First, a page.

Mariko Marrs was born in Kitakyushu, Japan. Between the ages of seven and 10, her family lived in the Japanese Alps. During her summer vacations, her mother gave her an assignment called “Different Clouds,” for which she would draw and color cloud variations every day. This childhood activity led to her interest in making images of things that are not objects – wind, the sound of the ocean, the space in between, etc., which she continued after she moved to the United States and studied literature, philosophy and painting at the Evergreen State College in Olympia, Washington.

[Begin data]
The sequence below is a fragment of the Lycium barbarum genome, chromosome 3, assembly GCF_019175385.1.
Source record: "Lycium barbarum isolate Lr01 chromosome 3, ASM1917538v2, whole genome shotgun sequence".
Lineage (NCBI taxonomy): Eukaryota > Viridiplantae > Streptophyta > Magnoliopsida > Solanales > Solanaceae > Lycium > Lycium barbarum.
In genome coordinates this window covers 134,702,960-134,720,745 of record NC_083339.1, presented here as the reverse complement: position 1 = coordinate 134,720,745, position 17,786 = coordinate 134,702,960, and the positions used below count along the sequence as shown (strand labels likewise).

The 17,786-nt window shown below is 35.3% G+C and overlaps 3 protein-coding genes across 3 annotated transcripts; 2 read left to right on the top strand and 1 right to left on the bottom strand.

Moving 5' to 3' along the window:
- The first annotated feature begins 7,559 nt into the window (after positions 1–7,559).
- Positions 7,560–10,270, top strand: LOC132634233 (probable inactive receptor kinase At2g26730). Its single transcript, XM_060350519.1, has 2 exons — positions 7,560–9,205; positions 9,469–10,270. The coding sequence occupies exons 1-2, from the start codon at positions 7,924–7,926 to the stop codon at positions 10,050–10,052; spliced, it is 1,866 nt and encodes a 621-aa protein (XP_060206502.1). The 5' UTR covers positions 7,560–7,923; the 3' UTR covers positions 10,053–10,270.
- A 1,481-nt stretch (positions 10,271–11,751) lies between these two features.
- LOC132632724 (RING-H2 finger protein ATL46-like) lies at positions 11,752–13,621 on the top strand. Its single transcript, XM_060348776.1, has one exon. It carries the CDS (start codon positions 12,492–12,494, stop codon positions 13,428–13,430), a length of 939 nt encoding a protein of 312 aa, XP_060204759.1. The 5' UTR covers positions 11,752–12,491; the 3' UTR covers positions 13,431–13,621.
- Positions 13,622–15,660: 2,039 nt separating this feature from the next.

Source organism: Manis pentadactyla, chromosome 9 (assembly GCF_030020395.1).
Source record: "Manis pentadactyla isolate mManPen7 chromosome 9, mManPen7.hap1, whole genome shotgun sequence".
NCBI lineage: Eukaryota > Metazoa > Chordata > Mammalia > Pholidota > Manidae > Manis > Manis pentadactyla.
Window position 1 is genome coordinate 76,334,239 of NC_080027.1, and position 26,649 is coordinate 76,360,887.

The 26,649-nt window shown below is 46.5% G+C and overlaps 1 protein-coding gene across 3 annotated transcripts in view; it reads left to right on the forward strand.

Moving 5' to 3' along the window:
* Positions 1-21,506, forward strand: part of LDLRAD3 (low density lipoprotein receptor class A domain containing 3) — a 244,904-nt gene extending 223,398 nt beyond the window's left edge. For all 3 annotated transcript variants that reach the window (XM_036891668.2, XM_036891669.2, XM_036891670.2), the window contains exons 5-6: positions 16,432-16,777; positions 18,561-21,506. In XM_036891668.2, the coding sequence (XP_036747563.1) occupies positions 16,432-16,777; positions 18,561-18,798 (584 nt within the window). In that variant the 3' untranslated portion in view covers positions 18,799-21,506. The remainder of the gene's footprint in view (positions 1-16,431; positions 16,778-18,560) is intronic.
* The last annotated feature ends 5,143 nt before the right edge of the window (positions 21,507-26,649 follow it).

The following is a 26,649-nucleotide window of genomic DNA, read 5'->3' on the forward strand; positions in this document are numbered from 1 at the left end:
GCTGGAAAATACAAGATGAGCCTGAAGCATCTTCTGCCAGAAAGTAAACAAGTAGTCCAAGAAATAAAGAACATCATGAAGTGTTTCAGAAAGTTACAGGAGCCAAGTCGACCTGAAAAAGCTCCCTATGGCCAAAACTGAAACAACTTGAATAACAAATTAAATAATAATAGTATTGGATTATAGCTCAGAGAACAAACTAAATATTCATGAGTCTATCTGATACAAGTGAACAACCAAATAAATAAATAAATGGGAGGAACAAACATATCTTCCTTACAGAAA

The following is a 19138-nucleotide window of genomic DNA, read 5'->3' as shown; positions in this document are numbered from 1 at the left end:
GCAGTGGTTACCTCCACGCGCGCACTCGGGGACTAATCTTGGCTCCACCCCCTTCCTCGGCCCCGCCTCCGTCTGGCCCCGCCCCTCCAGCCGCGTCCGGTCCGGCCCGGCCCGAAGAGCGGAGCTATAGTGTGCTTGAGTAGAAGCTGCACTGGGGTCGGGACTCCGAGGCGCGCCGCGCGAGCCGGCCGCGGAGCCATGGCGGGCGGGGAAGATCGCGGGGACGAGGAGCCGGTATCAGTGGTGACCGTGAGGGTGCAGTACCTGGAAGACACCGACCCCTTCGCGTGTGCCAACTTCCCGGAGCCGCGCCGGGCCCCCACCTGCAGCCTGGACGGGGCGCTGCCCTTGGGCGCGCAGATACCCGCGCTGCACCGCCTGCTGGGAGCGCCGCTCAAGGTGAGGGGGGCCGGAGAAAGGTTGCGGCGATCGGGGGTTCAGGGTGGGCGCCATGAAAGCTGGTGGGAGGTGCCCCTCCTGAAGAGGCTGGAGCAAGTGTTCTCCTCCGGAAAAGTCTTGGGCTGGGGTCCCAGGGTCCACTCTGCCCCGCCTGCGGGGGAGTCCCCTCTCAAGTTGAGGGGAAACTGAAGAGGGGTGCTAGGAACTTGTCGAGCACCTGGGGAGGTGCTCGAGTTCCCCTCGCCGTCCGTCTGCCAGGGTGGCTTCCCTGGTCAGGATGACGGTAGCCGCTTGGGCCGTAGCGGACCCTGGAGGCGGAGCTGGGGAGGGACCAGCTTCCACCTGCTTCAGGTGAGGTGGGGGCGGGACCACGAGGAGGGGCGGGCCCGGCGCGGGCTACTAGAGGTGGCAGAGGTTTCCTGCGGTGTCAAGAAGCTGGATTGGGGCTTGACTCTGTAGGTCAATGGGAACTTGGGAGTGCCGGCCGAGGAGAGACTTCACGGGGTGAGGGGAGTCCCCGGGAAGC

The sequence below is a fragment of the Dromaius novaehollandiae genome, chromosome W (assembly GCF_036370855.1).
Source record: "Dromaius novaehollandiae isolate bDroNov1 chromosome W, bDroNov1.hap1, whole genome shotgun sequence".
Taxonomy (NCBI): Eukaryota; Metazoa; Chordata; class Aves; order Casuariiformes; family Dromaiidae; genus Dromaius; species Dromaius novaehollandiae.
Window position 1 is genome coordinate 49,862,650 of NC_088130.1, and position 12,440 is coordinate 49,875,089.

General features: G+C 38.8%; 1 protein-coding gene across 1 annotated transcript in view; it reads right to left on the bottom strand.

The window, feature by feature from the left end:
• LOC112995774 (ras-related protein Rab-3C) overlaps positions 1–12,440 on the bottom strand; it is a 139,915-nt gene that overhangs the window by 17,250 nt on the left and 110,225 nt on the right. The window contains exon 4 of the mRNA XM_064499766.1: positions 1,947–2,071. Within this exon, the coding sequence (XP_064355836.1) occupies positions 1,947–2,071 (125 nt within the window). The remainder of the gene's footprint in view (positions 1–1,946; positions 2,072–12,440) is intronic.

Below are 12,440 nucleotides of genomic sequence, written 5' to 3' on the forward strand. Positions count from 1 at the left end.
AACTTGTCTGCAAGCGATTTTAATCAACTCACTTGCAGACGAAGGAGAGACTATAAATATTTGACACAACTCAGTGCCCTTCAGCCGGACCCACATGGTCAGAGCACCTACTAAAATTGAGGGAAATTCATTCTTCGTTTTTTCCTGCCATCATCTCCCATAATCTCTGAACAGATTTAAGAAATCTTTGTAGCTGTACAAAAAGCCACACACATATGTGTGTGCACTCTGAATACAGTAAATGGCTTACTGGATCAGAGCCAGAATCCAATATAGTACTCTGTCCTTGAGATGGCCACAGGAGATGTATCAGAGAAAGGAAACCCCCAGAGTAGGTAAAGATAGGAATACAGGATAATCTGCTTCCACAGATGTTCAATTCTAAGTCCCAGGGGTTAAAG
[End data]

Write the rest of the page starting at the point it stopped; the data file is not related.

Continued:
Marrs continues to explore themes that are not based in visual reality, for which she goes through many stages of experimentation with colors, textures and composition. Her image-making deals strictly with the senses and is an attempt to capture beautiful and instinctual moments of one’s existence that might otherwise be overlooked. Her paintings are intentionally absent of logic and reason.

In addition to her paintings, Marrs also creates sculptures that are contained in boxes. Her “box-making” is inspired and informed by the sheer attraction of and immersion in the world of objects. It is a completely different way for her to express herself. Within this medium, insignificant objects become centers of universes contained inside a box. Her boxes express a variety of commentaries ranging from the societal to the personal, or are simply a means of travel to another place.